The Grim Room (chapter 10)
My thriller novel, chapter 10
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Rebecca headed toward the Panhandle.
The day was immaculate, one of those February mornings in San Francisco where, for a moment at least, there was no rain, no wind, no deep, dank fog. Sunshine. Rebecca rolled her window down. What would it be like, to see him after all these years? She couldn’t imagine. And yet, of course, she’d already envisioned a thousand possibilities. But she was only here for closure.
Maybe she’d be scared. She hadn’t thought of the possible negatives to this charade. What if Chris was a different person now, and not in a good way? What if he was violent? What if prison had done a serious number on him, psychologically? What if…
Rebecca forced herself to focus on the positive. The letter. He’d surely grown. Changed.
She eased under a cypress tree, parallel parking. Noticing the red door of the house, the gold numbers of 1098 shining brightly in the sun, she rested for a moment, looking at herself in the rearview mirror. Her auburn fire hair was smoothed out and looking perfect. She sported the A-line floral blouse, the pencil skirt, and the d’Orsay leather skimmer shoes.
It was a two story aqua-colored Victorian craftsman. An upstairs window faced the street; blinds drawn. Maybe he was in there now. Oh, Christopher.
She moved along the narrow walkway leading through grass. Arriving at the red door, she felt the inevitable emotion. Almost seeming like she might have a panic attack, Rebecca sensed a deep well of nervous fear. Her head spinning, heart pounding, she swallowed, feeling like she needed water.
Maybe she shouldn’t have come alone? That uneasy recollection of being torn apart from Chris on that fateful day of the setup thrashed through her mind. Ok, Becca. It’s going to be alright. Just take it easy. Stop making a big deal out of this.
Rebecca garnered the courage and her hand rose; it came down on the red wood.
She spun around to see if, for some reason, somebody was spying, and knocked again.
Maybe he wasn’t home. Maybe he was out working or something? Or maybe he was asleep, or—
The lock unlatched and the knob jiggled. For some reason, as if preparing to run if attacked, she stood back.
It was an old man. He was bent over, hunched, and his face was wrinkled like rubber. An oxygen machine was on a mini-roller next to him, a tube leading from it into his nostrils.
The man gawked at her, trying to decipher the situation. He stepped closer, the tube from the tank losing slack.
“Can I help you, missus?”
The man coughed profusely. “You’re not with the girl scouts are you, eh? Huh?”
“I might like some girl scout cookies, today,” he said.
“I’m here to see Christopher.”
The man crunched his eyes together, the wrinkles protruding even more. “Who?”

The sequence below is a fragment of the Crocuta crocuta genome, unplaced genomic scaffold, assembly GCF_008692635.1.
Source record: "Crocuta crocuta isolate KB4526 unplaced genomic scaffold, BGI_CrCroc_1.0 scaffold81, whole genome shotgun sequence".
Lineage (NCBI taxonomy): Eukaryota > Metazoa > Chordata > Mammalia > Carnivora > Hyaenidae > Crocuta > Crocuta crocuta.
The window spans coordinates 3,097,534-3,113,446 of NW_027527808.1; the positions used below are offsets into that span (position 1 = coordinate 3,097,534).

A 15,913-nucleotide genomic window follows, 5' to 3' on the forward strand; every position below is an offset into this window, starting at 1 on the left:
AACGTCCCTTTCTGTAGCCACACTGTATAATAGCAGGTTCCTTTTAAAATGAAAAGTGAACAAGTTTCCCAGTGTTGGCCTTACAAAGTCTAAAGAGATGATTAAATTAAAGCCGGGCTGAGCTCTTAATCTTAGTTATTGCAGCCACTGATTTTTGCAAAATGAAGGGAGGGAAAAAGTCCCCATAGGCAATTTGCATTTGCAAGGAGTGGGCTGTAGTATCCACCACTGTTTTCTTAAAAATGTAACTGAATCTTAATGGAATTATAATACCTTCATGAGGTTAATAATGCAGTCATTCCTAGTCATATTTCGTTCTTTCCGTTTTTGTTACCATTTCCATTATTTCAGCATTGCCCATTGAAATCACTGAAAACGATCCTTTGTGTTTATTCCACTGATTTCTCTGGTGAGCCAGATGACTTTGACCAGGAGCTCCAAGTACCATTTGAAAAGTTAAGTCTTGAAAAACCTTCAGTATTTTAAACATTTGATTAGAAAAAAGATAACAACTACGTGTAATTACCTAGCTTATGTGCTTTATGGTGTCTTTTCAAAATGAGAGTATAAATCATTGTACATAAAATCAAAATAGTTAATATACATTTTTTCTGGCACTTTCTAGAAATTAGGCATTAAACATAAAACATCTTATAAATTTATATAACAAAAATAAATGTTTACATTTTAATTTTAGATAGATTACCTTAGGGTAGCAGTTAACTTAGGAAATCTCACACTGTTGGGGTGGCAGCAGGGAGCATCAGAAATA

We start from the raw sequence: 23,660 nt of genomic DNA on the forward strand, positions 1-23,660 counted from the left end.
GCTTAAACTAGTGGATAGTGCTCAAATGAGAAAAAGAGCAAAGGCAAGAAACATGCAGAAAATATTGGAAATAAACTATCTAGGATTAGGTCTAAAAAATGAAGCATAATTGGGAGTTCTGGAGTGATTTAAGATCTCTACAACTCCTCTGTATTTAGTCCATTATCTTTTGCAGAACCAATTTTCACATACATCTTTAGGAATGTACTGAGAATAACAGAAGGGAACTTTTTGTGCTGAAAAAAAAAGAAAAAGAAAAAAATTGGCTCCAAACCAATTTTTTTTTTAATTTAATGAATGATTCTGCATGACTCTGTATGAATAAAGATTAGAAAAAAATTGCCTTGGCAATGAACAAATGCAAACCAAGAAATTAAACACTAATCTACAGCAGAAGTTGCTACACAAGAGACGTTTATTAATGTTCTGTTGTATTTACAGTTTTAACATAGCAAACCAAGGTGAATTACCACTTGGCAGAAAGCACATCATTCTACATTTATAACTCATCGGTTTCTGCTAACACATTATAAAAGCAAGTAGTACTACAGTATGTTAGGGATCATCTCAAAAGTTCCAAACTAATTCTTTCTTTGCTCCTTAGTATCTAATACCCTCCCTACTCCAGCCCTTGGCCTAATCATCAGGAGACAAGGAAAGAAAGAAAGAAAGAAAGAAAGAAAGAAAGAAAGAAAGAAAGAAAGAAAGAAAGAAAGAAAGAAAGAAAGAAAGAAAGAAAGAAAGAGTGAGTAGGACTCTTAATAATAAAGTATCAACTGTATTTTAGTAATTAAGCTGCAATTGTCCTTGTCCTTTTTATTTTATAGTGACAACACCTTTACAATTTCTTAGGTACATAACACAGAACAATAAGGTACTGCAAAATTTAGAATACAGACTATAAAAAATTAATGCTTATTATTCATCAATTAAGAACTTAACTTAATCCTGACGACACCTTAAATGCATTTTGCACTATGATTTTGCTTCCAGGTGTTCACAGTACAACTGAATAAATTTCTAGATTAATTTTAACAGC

“You might know him as Chris? His real name is Christopher, or Chris?”
The creepy old man was staring at her breasts. She tugged at her blouse, heaving the thing upward, covering her cleavage. It was like Darnin, only this man was ancient. The man looked up, disgruntled, as if she were depriving him of a show he’d been promised.
“Sorry, kid. No one here by that name.”
“Oh. Huh. This is 1098 Masonic, right?” She backed up, scanning the address.
“You bet. You want to come in for coffee? My wife’s out for a bit, but I could—”
“I’m sorry to have wasted your time,” she said. She walked back down the path. The old man closed the door with a soft clang.
She was on her way to see her boyfriend. They hadn’t had a “real” conversation about everything yet, and she figured it was about time they did. Alison was at Rebecca’s; she’d be staying there for a while. She’d retold the horrible events of her Smuggler’s Cove meeting with Silver. What a sick bastard. And it was Rebecca’s fault. She’d been the one to push her friend to meet with slimy Silver. Ugh. Gross. Rebecca felt terrible about this.
And the whole thing was for nothing: the shady bastard pulled the rug out from underneath them. A lying thief, that’s all he was. How could Rebecca have been so naïve? To trust Silver? Really? Sometimes people had a “lack of judgment”; her mother used to say that about apprehended criminals.
Rebecca called Officer Darnin. She told him what Alison had said, and asked him to keep an eye on Silver. He was on the case, he assured her, which for some reason—she didn’t know why—drove a sharp shudder down her body. Though certainly attractive, and a good “friend” of her mother’s, there was something about Officer Darnin she didn’t quite like. She couldn’t be sure what that thread was, it was nearly unconscious. But it was there, real and twisted in her psyche.
Either way, he was on the case, looking out for her and Alison.
Rebecca drove up 25th Avenue, moving north of Golden Gate Park, and landed on the corner of 25th and Anza Street.
She didn’t knock and it was, as always, unlocked. Jake was on the couch, the sliding glass doors to the balcony open. He was smoking a cigarette, which startled her. Jake didn’t smoke.
His feet were propped on a stool and he was glued to the television, another thing he never did. His dark hair was disheveled, and a short, round whiskey glass was half filled with auburn liquid, two dissolving ice cubes clinking as he raised it to his thin, tight lips and sipped.
The TV was on low volume: The American Movie Channel: American Graffiti, it said on the lower corner of the screen. Vintage ’50s muscle cars raced down some popular street in the film, the main character wearing a white T-shirt with a pack of Lucky Strikes tucked into his sleeve, like James Dean. Jake seemed disinterested.
“Baby, I didn’t know you—”